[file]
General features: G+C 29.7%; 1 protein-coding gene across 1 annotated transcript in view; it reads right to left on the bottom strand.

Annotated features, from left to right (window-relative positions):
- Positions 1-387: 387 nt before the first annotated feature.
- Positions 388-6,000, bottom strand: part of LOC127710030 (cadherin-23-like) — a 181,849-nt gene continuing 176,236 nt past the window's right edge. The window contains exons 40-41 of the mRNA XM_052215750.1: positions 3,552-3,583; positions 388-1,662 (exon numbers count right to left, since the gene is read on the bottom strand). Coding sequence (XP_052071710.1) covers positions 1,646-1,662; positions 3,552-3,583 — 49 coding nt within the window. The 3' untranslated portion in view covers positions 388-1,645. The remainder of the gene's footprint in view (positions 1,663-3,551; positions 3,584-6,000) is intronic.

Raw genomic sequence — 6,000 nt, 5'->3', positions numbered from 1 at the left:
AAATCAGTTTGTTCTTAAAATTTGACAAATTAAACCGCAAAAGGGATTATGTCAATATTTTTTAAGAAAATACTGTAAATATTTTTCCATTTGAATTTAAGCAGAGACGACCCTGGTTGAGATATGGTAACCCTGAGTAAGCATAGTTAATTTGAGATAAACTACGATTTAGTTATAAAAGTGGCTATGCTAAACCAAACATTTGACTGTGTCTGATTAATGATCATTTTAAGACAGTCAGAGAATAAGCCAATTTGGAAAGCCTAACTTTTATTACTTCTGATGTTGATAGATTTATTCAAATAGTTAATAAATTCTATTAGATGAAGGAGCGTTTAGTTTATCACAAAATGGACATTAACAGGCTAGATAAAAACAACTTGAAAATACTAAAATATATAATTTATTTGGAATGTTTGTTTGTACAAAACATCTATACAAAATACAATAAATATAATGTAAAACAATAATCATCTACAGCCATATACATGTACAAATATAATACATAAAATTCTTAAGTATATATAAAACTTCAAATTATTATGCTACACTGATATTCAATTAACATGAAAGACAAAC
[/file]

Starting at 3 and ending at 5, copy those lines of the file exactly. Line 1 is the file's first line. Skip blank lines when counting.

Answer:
- Positions 1-387: 387 nt before the first annotated feature.
- Positions 388-6,000, bottom strand: part of LOC127710030 (cadherin-23-like) — a 181,849-nt gene continuing 176,236 nt past the window's right edge. The window contains exons 40-41 of the mRNA XM_052215750.1: positions 3,552-3,583; positions 388-1,662 (exon numbers count right to left, since the gene is read on the bottom strand). Coding sequence (XP_052071710.1) covers positions 1,646-1,662; positions 3,552-3,583 — 49 coding nt within the window. The 3' untranslated portion in view covers positions 388-1,645. The remainder of the gene's footprint in view (positions 1,663-3,551; positions 3,584-6,000) is intronic.

Raw genomic sequence — 6,000 nt, 5'->3', positions numbered from 1 at the left: